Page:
Pact to end deforestation launched in the Amazon
Brasilia, Brazil – WWF-Brazil joined eight other Brazilian non-governmental organizations to launch a pact to reduce deforestation in the Brazilian Amazon to zero by 2015.
The pact proposes to reduce deforestation by adopting a system of reduction targets through economic mechanisms, mainly based on the payment for environmental services. It also aims to establish a wide-ranging commitment between different sectors of the government and the Brazilian society to conserve the Amazon.
“This is a unique initiative to ensure Amazon rainforest conservation, given its crucial importance in maintaining biodiversity and the global climate balance, as well as preserving the way of life of millions of people who rely on the forest to survive,” said Denise Hamú, CEO of WWF-Brazil.
Scientists estimate that approximately 17% of the Brazilian Amazon rainforest has already been destroyed. High deforestation rates are leading to an accelerated depletion of biodiversity and are a significant source of greenhouse gas emissions, contributing to increasing global warming.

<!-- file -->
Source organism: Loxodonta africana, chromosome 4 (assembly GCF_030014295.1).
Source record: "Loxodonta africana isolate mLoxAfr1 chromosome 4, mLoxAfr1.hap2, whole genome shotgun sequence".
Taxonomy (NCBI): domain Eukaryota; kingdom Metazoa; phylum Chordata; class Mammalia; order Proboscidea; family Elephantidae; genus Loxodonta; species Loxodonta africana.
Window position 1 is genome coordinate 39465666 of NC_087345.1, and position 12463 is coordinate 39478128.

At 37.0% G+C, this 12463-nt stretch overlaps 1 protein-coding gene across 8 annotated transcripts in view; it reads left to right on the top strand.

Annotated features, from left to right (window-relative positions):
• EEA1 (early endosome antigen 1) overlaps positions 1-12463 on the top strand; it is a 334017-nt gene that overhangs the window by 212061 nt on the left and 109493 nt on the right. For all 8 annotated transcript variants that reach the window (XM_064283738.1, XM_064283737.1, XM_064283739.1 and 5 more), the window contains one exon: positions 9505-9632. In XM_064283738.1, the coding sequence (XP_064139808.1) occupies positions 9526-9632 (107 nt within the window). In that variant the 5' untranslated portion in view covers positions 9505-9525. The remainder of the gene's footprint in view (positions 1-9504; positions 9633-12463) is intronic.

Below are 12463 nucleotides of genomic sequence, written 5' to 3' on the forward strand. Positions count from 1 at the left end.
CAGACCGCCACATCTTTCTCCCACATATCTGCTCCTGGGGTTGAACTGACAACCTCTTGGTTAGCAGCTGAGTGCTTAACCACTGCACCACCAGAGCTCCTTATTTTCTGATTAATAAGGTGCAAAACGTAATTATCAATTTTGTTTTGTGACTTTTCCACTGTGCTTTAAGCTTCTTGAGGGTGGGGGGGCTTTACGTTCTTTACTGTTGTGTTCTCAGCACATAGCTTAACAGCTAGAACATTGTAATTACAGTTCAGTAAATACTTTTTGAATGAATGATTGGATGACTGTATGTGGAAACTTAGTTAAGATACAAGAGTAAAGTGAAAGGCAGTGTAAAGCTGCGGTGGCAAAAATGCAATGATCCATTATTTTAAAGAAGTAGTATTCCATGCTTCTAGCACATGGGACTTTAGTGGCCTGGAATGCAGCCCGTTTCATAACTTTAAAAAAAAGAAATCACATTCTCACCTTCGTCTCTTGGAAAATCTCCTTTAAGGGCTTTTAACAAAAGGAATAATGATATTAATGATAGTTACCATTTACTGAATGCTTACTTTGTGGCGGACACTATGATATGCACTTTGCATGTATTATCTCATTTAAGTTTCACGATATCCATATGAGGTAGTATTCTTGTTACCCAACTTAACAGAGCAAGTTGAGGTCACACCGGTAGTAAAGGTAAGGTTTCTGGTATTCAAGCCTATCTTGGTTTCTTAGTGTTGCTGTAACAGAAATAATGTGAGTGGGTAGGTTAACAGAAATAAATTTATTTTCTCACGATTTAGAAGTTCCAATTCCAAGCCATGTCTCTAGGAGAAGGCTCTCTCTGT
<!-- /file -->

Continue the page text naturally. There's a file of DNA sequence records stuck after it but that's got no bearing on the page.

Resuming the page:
The new pact is pushing for a 25 per cent deforestation rate drop in the first year compared to the 1,400,000 hectares of forest lost in 2005-2006, and an overall reduction in deforestation of 6,873,780 hectares in seven years.
It is estimated that 1 billion Brazilian reais (US$547.2 million) would be required from national and international sources to financially compensate those who promote reduction in deforestation, and to pay for environmental services carried out by the forest.
Economic incentives will be directed to strengthen forest governance, including monitoring, control and inspection, and will be used to create and implement more protected areas and indigenous lands.
Brazil’s Environment Minister, Marina Silva, who attended the launch of the pact in Brazil's National Congress, committed the federal government's support for the proposal. She was joined in that support by the governments of four Amazonian states, as well as parliamentarians from different regions of Brazil.
“Only through the mobilization of state and federal governments, the private sector and environmental NGOs can we can reach significant results for the conservation and promotion of sustainable development in the Amazon,” Hamú said.
• The nine organizations involved in development of the pact include: Conservation International-Brazil, Friends of the Earth-Brazil, Greenpeace, Instituto Centro de Vida, Instituto do Homem e Meio Ambiente da Amazônia, Instituto de Pesquisa Ambiental da Amazonia, Instituto Socioambiental, The Nature Conservancy and WWF-Brazil.
For further information:
Bruno Taitson, Communications Officer
Tel: + 55 61 3364 7400